• Poorer Muscle Quality and Quantity With ART Initiation Is Associated With Greater Inflammation and Immune Activation

    JAIDS, December 2021.

    Research has demonstrated that starting antiretroviral therapy (ART) is associated with an increase in skeletal muscle, though it tends to be quite fatty. A5260s explored whether the gains in skeletal muscle area or the amount of fattiness were associated with markers of inflammation and immune activation. Individuals living with HIV were randomized to start treatment with raltegravir, ritonavir-boosted atazanavir, or darunavir, in combination with tenofovir disoproxil fumarate/emtricitabine. This substudy included 222 participants, analyzed abdominal computed tomography scans at baseline and week 96 for muscle amount and fattiness, and reviewed previously measured markers of inflammation and immune activation.

    At baseline, greater muscle fat and lower muscle area were associated with higher inflammation and immune activation. From baseline to week 96, a greater increase in muscle fat and decrease in muscle area were associated with greater increases in inflammation and immune activation. Whether these muscle characteristics are the cause or the consequence of inflammation cannot be determined within this study. Future studies will need to explore the impact of these changes in muscle and inflammation on physical function and other complications, including cardiometabolic risk.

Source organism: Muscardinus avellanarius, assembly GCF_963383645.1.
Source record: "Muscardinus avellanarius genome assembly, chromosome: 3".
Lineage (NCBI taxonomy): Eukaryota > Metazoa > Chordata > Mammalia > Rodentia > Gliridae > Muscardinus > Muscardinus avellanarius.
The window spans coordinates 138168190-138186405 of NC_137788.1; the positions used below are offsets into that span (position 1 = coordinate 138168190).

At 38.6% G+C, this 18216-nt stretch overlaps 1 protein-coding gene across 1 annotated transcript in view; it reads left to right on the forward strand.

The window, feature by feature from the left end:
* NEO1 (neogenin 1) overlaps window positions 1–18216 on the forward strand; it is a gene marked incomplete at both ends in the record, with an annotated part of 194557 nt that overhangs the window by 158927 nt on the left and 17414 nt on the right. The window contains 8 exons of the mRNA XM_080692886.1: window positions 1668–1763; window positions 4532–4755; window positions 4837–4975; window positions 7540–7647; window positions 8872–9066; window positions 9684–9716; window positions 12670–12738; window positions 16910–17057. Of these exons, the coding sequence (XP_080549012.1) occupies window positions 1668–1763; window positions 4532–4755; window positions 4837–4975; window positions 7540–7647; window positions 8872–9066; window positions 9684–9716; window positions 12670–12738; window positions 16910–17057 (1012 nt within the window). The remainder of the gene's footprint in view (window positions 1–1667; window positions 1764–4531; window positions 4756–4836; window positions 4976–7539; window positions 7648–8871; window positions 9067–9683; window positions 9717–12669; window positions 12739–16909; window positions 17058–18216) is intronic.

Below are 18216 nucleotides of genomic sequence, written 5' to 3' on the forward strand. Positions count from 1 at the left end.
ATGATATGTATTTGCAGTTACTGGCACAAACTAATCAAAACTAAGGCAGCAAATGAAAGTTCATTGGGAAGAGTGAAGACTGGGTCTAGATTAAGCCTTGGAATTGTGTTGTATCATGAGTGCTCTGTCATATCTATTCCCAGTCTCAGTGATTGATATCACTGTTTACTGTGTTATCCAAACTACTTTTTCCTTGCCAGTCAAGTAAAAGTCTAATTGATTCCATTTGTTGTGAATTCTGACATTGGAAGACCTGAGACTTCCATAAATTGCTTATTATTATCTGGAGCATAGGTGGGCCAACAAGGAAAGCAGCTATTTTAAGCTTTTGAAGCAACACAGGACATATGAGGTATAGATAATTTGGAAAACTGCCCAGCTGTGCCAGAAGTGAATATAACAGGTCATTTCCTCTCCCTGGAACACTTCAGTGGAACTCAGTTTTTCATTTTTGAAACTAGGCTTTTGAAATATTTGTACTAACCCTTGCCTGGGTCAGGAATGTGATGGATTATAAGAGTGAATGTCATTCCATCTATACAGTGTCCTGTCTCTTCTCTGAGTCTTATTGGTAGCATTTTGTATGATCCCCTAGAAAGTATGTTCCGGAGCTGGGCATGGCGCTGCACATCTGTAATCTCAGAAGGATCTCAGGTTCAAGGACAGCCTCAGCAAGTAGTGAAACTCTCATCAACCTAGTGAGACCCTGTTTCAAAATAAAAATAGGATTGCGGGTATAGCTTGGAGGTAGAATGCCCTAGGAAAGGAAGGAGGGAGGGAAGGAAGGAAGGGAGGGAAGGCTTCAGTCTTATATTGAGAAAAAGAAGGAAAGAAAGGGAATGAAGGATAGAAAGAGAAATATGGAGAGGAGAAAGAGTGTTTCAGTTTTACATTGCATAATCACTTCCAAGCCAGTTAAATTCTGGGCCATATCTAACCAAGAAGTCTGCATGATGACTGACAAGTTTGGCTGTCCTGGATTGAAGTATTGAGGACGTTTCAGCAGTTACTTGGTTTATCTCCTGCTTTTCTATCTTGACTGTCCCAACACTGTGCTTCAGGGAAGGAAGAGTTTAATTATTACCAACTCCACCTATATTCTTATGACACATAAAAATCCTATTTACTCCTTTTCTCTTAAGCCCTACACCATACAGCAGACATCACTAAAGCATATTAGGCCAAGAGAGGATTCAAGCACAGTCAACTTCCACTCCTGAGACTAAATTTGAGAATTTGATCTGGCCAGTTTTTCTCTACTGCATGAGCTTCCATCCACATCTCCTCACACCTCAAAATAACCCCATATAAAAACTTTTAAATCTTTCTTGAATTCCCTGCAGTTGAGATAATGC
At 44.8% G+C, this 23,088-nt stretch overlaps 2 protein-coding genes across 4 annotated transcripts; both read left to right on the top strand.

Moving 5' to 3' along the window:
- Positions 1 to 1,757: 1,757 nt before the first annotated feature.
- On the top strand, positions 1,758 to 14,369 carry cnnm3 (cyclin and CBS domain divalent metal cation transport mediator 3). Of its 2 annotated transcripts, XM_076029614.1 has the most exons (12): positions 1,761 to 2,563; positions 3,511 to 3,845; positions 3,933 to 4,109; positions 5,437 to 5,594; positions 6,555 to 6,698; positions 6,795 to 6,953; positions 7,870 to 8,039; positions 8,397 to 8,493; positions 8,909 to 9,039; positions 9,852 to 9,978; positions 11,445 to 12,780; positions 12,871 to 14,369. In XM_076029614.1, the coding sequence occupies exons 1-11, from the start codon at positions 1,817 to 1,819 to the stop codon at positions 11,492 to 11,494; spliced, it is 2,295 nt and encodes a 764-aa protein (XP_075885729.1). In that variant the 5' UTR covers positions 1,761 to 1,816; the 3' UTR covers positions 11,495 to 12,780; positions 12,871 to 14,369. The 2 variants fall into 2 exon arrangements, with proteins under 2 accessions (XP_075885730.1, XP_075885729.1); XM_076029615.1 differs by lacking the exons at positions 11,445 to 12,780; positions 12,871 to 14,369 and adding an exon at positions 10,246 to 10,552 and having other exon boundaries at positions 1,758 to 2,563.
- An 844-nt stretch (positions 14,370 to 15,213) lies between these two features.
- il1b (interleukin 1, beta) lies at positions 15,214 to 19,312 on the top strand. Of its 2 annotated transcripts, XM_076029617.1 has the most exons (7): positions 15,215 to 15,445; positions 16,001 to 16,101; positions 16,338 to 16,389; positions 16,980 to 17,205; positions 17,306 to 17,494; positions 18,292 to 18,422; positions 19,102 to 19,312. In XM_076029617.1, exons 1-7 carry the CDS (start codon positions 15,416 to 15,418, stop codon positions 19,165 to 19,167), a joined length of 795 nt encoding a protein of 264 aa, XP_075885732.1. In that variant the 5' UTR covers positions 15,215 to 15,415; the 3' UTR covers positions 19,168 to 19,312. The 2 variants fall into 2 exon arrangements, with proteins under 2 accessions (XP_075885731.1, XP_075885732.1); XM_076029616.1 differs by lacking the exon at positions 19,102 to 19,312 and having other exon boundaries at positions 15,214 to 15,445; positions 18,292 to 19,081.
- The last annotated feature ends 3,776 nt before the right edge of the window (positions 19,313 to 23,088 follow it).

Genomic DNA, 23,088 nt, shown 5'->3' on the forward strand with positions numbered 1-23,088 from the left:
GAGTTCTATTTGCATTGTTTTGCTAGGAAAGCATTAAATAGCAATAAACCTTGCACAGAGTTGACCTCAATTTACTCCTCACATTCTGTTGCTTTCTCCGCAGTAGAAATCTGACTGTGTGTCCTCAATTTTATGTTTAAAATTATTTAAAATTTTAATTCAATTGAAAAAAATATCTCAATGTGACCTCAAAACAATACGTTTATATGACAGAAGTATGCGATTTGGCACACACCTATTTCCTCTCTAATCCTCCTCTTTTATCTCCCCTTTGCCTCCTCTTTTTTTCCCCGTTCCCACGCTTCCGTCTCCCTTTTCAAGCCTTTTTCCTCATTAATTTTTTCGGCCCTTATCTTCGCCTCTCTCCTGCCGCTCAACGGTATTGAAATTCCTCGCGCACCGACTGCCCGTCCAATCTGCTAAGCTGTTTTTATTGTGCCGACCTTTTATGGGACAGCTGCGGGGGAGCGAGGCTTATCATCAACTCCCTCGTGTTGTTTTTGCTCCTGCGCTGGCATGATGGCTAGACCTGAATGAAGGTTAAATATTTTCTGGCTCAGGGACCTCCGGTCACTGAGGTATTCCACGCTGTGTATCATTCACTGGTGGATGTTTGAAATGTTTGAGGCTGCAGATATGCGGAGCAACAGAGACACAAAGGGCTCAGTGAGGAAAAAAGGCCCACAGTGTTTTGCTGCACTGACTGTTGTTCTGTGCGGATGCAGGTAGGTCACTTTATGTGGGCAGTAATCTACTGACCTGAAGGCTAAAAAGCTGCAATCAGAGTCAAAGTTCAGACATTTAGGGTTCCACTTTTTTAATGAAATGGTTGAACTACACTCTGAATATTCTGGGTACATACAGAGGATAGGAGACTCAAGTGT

To read the full manuscript, click here.

  • Understanding Latency Among People Living with HIV in Low- and Middle-income Countries

    Medicine, September 2021.

    Many studies from high-income countries have shown that HIV can linger in the body during HIV treatment, meaning that it is not completely eliminated from the body. However, there have been few reports from low- and middle-income countries (LMIC) investigating this phenomenon. NWCS425 aimed to determine how often HIV lingers in the body among individuals achieving very low levels of HIV while on treatment in LMIC. Researchers also conducted a comparison of the rate at which very low levels of HIV remains in the body between individuals in LMIC and the United States. The last available sample among participants living with HIV less than 400 copies/mL for at least three years from A5175 and A5208 were tested by using the method known as the HMMCgag single copy assay (SCA). Detectable HIV was defined as having ≥1 copy/mL. The study included 320 participants, including 246 (77%) from LMIC and 74 (23%) from the United States. NWCS425 found that 57 percent of all participants had HIV remaining in their body during HIV treatment. This percentage was similar among participants from LMIC (59%) and the United States (51%). The study also found that the only factor associated with HIV remaining in the body was more copies of HIV before beginning HIV treatment. This important finding indicates that the sooner antiretroviral treatment is initiated, the less HIV will remain in the body as latent reservoir. In addition, this study confirms that HIV reservoirs are similar regardless of where you live in the world. These results may help us design future cure studies that can be conducted throughout the world.

    To read the full manuscript, click here.


  • Central monitoring in a randomized, open-label, controlled phase 3 clinical trial for a treatment-shortening regimen for pulmonary tuberculosis

    Contemporary Clinical Trials, May 2021